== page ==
I’m excited to announce the official launch of a new project I’ve been working on with Mozilla. Mark Up is an online statement of solidarity in support of a web that should remain open, free and healthy. It’s similar in concept to an online petition where everyone is invited to add their signature, name or mark. Each mark is rendered in 3D using HTML5 and connected end-to-end to form a continuous line, representing a unified global statement on the fundamental importance of an open and free internet. Add your mark and become part of the line that connects you, me, Lawrence Lessig, James Boyle and many others:
Mark Up is an open initiative with both the data and source code freely available. All of the marks are saved as .gml (Graffiti Markup Language) and can be used interchangeably with many other applications.
For any data nerds, the entire collection of marks will be made available here and updated periodically as the site grows.
Much of the credit for this project goes to Laura Mesa and many very busy Mozillians. Development for the project was done primarily by The Barbarian Group.
The source code for a single point of GML written on a train. Writing and updated Spray Can POV design by Drawvolution (original here).
Vote for Graffiti Analysis & GML in the Transmediale & Mozilla Open Web Award!!!
1. Create a Mozilla Drumbeat account: https://www.drumbeat.org/user/register
2. Check your mail to get your password and validate your account.
3. Go to the GA/GML Project page on Drumbeat and click “vote” in the upper right corner: http://www.drumbeat.org/project/graffiti-markup-language
4. Leave a comment related to “what you – in particular – like? How do you think the project supports the open web? Would you want to somehow contribute or get involved? Your vote and input directly influences the final decision.”
As you can see, GA/GML is currently waaaaaaaay behind in the race, so it can use all the help it can get. Once you have voted please accept my thanks and this sticker.
I’m headed to Barcelona on Wednesday for the Mozilla Drumbeat Festival. I’m going to be running some formal (and some informal) sessions surrounding Graffiti Markup Language. Hackers can find me on Thursday (Nov. 4th) at 11:30am in Monochrom’s hackerspace bus, which should be parked in the MACBA courtyard. I will also be running an informal / un-official session for local graffiti writers interested in either: 1) having their tags motion captured into .gml (like this), or 2) experimenting with mini bombing sessions using Spray Can POV cams. Send me an email if you’re interested and I can give you the details – info[at]evan-roth[dot]com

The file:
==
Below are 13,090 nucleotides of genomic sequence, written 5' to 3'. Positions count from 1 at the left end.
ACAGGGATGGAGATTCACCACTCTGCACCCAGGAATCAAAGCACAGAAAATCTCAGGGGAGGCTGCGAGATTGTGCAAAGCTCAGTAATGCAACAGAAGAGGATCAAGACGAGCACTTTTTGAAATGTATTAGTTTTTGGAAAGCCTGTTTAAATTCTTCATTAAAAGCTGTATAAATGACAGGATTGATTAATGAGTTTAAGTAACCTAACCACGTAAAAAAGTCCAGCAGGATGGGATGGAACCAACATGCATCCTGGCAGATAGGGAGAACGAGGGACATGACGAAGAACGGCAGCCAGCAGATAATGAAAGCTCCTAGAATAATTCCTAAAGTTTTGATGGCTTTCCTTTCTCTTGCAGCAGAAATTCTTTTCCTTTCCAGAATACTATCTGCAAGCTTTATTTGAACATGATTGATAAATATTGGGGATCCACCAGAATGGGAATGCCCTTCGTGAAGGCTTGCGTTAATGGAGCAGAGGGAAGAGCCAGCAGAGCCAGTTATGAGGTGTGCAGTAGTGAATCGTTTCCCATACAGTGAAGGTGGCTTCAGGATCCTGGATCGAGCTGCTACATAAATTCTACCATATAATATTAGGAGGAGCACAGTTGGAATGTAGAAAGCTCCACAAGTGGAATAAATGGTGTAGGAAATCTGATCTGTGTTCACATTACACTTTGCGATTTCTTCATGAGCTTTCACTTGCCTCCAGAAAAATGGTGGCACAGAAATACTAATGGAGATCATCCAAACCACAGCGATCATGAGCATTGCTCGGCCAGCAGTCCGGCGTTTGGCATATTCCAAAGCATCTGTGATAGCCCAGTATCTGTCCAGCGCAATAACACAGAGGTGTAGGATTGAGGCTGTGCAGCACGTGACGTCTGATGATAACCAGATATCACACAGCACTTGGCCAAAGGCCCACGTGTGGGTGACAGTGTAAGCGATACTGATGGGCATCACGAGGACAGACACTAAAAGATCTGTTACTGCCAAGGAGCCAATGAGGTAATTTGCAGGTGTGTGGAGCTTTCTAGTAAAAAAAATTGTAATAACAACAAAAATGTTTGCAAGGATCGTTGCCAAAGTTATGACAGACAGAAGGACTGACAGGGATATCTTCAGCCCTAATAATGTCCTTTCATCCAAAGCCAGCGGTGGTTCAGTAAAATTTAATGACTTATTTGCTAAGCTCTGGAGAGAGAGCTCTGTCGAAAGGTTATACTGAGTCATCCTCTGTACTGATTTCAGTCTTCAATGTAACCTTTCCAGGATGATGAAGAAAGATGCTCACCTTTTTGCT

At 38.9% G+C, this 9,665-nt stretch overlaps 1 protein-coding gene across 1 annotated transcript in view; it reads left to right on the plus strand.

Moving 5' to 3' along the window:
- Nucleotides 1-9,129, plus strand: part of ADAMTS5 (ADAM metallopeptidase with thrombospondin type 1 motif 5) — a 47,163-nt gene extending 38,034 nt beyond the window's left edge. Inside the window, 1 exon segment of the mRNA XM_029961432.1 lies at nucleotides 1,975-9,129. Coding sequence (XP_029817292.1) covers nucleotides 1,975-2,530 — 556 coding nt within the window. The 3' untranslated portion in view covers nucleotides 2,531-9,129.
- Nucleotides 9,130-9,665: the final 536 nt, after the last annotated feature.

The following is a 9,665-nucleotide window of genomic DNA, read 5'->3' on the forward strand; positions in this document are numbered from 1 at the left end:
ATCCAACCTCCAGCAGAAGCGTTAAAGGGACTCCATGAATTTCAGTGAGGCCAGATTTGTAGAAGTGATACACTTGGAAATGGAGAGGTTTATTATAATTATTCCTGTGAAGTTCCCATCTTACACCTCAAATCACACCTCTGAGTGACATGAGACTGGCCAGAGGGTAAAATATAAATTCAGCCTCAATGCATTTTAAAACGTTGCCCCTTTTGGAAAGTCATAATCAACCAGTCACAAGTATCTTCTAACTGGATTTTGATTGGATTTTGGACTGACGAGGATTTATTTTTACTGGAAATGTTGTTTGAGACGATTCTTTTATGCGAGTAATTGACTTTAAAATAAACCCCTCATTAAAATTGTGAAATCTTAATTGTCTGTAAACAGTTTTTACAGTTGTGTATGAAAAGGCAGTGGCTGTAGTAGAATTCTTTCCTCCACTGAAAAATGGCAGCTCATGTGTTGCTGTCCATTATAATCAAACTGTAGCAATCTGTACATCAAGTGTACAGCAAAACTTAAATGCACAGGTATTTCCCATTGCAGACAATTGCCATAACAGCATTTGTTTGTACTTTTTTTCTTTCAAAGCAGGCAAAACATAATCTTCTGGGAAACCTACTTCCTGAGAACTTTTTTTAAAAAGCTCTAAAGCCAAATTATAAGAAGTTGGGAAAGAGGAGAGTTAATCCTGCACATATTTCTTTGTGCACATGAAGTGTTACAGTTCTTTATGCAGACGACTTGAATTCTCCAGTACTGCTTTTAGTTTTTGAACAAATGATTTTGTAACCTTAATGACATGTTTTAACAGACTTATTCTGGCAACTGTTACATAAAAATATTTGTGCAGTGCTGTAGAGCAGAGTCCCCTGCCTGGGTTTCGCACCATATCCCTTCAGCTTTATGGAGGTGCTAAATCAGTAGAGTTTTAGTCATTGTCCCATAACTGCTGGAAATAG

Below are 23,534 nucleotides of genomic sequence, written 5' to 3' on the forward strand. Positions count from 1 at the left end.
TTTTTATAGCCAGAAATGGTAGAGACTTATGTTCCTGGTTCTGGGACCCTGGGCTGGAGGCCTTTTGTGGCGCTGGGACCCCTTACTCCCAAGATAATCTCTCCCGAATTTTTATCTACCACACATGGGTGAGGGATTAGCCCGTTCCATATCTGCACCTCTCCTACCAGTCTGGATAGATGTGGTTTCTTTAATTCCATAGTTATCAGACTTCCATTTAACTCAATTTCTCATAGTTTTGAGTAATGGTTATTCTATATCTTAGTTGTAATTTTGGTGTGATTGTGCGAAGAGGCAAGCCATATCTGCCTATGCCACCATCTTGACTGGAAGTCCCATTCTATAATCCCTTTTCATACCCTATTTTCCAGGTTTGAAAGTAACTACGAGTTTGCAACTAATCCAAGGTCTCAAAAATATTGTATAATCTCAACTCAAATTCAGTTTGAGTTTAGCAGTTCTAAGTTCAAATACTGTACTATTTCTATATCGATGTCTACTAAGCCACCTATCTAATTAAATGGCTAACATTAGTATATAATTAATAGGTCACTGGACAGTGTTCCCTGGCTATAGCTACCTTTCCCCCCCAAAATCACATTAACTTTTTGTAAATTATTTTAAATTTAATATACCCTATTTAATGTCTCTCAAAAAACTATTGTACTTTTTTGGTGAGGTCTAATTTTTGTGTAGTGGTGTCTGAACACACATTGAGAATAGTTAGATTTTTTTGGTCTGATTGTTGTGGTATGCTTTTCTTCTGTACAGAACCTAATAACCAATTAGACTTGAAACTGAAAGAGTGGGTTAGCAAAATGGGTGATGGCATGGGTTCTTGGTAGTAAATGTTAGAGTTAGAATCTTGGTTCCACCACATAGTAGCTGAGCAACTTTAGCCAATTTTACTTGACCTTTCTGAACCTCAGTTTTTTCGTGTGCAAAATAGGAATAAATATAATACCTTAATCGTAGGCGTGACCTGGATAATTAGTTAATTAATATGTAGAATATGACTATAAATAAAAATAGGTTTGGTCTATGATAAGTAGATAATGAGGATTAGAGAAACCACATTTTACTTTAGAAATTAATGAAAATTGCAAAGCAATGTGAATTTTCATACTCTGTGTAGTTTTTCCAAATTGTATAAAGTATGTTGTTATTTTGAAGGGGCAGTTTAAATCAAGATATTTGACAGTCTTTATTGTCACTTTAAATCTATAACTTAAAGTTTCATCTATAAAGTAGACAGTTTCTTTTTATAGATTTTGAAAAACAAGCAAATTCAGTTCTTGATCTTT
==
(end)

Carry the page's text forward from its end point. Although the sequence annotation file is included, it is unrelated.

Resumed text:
I’m also giving a talk on Friday November 5, at 19:30 (free entrance) at:
C/ Sant Vicenç 33 (local)
Metro Sant Antoni or Universitat
GML Field Recorder Challenge (€1,200)
A design challenge to create an easily reproducible DIY device that can unobtrusively record graffiti motion data during a graffiti writer’s normal practice in the city.
The GML Field Recorder Challenge is a DIY hardware and software solution for unobtrusively recording graffiti motion data during a graffiti writer’s normal practice in the city. The winning project will be an easy to follow instruction set that can be reproduced by graffiti writers and amateur technologists. The goal is to create a device that will document a night of graffiti bombing into an easily retrievable series of Graffiti Markup Language (.gml) files while not interfering with the normal process of writing graffiti. The solution should be easy to produce, lightweight, open source, cheap, secure, and require little to no setup and calibration. The first person or team to create the device and publish corresponding source code and HOW TO guides (as outlined in the rules) will receive €1,200. For a complete list of design requirements go to graffitimarkuplanguage.com/challenges/gml-field-recorder-challenge.
The GML Field Recorder Challenge (including the prize money) is funded entirely by Constant, which is a non-profit interdisciplinary arts-lab that is based and active in Brussels since 1997.
(Originally posted on fffff.at)
GML Week SE02 EP03 is happy to announce the public launch of the official GML community home on the Internet: graffitimarkuplanguage.com. This site will act as an archive for GML related projects, source code, updates and community discussion. graffitimarkuplanguage.com will also be home to the official (and newly updated) GML v1.0 spec document. Hackers and graffiti writers please come over and play.
The GML v1.0 Spec Doc was created by: Golan Levin, Evan Roth, Jérôme Saint-Clair, Chris Sugrue, Jamie Wilkinson and Theo Watson.
Huge thanks to Constant for their support of the GML community website and inaugural GML Challenge.
graffitimarkuplanguage.com was built in WordPress using wpfolio (THE WordPress theme for artists).
(originally posted on fffff.at)
I am excited to introduce a new way to submit tags to Graffiti Analysis for the Media Facades Festival 2010. Laurent Van Basselaere (Coding with Attitude) created a web-based GML canvas recorder that sends data directly to #000000book, where it is stored in Graffiti Markup Language (.gml) format. To get started click here and follow the directions at the bottom of the page (more methods for recording graffiti motion data are described here). The deadline for submitting tags has now been extended to September 15th. Get your tag up big, bright and all over Europe… without leaving your cubical.
The next round of testing for the Media Facades Festival is complete. All of the tags selected in the video clip above were displayed on loop above the skyline of Belrin on the NightScreen. You can download the .gml files (Graffiti Markup Language) of these tags here: 1, 2, 3, 4, 5, 6, 7, 8, 9, 10